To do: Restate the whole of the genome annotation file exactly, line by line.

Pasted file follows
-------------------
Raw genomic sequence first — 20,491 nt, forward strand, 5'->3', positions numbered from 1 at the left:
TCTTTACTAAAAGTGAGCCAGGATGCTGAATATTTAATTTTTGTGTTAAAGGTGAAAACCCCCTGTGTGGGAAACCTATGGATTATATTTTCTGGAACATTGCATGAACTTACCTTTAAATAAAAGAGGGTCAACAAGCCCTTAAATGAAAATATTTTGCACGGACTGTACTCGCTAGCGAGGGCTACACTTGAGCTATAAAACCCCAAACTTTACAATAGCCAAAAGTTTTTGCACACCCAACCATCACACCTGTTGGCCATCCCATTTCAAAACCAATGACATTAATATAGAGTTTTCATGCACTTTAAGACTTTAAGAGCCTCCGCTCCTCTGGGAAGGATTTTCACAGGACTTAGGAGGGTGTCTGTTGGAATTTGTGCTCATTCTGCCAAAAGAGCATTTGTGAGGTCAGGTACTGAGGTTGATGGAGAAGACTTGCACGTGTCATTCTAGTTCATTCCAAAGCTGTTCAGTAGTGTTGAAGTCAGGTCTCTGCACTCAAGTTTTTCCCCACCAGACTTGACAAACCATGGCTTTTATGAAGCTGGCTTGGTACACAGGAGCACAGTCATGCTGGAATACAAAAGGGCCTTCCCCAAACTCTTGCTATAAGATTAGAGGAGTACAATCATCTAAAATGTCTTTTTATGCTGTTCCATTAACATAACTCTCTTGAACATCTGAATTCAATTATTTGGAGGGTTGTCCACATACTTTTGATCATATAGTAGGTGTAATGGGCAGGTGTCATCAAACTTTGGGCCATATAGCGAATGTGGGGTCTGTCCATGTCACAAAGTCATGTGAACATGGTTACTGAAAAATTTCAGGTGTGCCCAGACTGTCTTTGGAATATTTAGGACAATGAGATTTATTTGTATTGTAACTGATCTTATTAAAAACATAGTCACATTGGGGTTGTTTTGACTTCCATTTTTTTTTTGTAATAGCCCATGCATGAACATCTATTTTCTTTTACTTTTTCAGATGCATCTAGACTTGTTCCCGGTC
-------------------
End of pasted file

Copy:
Raw genomic sequence first — 20,491 nt, forward strand, 5'->3', positions numbered from 1 at the left:
TCTTTACTAAAAGTGAGCCAGGATGCTGAATATTTAATTTTTGTGTTAAAGGTGAAAACCCCCTGTGTGGGAAACCTATGGATTATATTTTCTGGAACATTGCATGAACTTACCTTTAAATAAAAGAGGGTCAACAAGCCCTTAAATGAAAATATTTTGCACGGACTGTACTCGCTAGCGAGGGCTACACTTGAGCTATAAAACCCCAAACTTTACAATAGCCAAAAGTTTTTGCACACCCAACCATCACACCTGTTGGCCATCCCATTTCAAAACCAATGACATTAATATAGAGTTTTCATGCACTTTAAGACTTTAAGAGCCTCCGCTCCTCTGGGAAGGATTTTCACAGGACTTAGGAGGGTGTCTGTTGGAATTTGTGCTCATTCTGCCAAAAGAGCATTTGTGAGGTCAGGTACTGAGGTTGATGGAGAAGACTTGCACGTGTCATTCTAGTTCATTCCAAAGCTGTTCAGTAGTGTTGAAGTCAGGTCTCTGCACTCAAGTTTTTCCCCACCAGACTTGACAAACCATGGCTTTTATGAAGCTGGCTTGGTACACAGGAGCACAGTCATGCTGGAATACAAAAGGGCCTTCCCCAAACTCTTGCTATAAGATTAGAGGAGTACAATCATCTAAAATGTCTTTTTATGCTGTTCCATTAACATAACTCTCTTGAACATCTGAATTCAATTATTTGGAGGGTTGTCCACATACTTTTGATCATATAGTAGGTGTAATGGGCAGGTGTCATCAAACTTTGGGCCATATAGCGAATGTGGGGTCTGTCCATGTCACAAAGTCATGTGAACATGGTTACTGAAAAATTTCAGGTGTGCCCAGACTGTCTTTGGAATATTTAGGACAATGAGATTTATTTGTATTGTAACTGATCTTATTAAAAACATAGTCACATTGGGGTTGTTTTGACTTCCATTTTTTTTTTGTAATAGCCCATGCATGAACATCTATTTTCTTTTACTTTTTCAGATGCATCTAGACTTGTTCCCGGTC